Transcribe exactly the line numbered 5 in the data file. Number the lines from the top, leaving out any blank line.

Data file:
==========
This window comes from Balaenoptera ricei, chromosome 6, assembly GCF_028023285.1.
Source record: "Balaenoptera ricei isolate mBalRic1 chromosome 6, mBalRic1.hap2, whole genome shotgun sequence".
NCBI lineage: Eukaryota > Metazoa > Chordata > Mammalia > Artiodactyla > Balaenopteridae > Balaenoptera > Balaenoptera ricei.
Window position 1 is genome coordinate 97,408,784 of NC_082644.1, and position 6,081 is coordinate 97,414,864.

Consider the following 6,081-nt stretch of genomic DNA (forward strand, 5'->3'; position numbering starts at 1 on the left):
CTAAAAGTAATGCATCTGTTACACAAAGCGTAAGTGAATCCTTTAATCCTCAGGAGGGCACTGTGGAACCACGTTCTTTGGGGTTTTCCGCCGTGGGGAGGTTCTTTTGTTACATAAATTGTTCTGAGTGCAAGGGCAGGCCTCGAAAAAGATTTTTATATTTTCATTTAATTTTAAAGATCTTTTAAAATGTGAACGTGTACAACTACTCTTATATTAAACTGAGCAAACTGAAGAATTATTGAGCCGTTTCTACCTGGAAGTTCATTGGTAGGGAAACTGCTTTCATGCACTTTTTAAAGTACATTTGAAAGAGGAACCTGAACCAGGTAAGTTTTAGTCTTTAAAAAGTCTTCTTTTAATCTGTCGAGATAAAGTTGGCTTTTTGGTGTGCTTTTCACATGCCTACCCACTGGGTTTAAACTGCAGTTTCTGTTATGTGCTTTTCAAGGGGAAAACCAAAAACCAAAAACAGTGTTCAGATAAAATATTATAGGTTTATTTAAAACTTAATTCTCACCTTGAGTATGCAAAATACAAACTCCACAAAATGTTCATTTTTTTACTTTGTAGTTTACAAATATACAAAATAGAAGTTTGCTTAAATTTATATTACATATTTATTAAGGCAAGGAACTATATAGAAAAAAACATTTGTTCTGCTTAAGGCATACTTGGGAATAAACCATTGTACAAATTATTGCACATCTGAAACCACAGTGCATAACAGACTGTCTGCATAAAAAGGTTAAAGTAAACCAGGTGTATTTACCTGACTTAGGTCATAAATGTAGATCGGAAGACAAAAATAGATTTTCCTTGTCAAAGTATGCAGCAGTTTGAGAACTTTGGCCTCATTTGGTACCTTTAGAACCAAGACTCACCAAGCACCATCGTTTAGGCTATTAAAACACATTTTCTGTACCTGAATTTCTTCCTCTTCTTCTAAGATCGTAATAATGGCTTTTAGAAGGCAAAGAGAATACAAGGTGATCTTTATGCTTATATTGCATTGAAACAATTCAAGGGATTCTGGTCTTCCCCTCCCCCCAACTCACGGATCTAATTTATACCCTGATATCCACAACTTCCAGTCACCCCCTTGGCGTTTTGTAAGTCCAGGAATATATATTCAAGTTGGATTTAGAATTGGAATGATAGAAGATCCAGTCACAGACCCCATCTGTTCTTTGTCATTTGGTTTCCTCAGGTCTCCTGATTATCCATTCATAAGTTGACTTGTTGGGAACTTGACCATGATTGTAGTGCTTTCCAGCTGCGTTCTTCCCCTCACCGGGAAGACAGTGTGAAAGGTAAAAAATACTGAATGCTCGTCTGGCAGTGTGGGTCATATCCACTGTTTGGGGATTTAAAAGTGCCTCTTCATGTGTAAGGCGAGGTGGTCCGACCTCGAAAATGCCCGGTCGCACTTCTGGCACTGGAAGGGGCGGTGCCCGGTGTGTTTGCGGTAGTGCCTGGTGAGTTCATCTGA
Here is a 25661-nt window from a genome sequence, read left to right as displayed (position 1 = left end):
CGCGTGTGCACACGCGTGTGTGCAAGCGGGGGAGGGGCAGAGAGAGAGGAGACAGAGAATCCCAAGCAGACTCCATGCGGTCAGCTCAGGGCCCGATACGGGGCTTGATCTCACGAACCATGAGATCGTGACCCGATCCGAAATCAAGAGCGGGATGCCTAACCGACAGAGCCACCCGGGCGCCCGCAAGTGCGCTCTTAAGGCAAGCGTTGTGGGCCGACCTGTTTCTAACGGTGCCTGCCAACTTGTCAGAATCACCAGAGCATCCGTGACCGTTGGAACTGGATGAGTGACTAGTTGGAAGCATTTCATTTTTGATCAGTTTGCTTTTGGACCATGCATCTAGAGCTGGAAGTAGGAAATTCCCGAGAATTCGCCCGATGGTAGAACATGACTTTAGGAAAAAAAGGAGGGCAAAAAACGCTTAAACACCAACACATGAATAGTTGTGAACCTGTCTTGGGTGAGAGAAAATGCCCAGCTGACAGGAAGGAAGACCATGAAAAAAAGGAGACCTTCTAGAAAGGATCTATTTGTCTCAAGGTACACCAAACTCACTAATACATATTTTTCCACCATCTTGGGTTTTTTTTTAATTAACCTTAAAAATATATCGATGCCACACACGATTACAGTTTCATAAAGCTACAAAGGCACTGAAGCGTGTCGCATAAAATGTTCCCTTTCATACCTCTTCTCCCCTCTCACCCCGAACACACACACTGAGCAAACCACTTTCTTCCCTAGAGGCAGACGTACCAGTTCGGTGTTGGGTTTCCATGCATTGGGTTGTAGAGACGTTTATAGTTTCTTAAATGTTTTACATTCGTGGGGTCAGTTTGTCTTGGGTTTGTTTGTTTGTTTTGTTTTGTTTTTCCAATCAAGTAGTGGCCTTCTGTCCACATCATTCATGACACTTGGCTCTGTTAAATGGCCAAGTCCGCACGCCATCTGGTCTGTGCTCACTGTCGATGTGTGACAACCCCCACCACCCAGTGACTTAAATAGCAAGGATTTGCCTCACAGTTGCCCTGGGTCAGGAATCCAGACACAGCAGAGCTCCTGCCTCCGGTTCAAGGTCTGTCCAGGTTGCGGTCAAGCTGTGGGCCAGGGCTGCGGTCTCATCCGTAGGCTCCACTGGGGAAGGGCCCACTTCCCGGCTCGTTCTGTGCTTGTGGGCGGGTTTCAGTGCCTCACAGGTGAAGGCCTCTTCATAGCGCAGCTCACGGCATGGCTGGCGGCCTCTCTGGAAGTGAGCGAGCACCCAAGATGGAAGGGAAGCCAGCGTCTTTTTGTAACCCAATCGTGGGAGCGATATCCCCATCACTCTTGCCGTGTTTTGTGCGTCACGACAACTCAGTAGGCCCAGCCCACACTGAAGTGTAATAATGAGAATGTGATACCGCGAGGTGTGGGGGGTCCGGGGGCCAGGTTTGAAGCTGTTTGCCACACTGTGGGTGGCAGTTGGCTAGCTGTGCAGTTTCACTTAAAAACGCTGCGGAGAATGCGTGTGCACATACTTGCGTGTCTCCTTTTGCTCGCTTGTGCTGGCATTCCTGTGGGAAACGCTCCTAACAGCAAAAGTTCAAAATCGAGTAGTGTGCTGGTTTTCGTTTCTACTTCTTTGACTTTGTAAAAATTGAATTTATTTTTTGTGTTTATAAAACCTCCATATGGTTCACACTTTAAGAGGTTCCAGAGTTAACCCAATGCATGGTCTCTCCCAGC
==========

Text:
Consider the following 6,081-nt stretch of genomic DNA (forward strand, 5'->3'; position numbering starts at 1 on the left):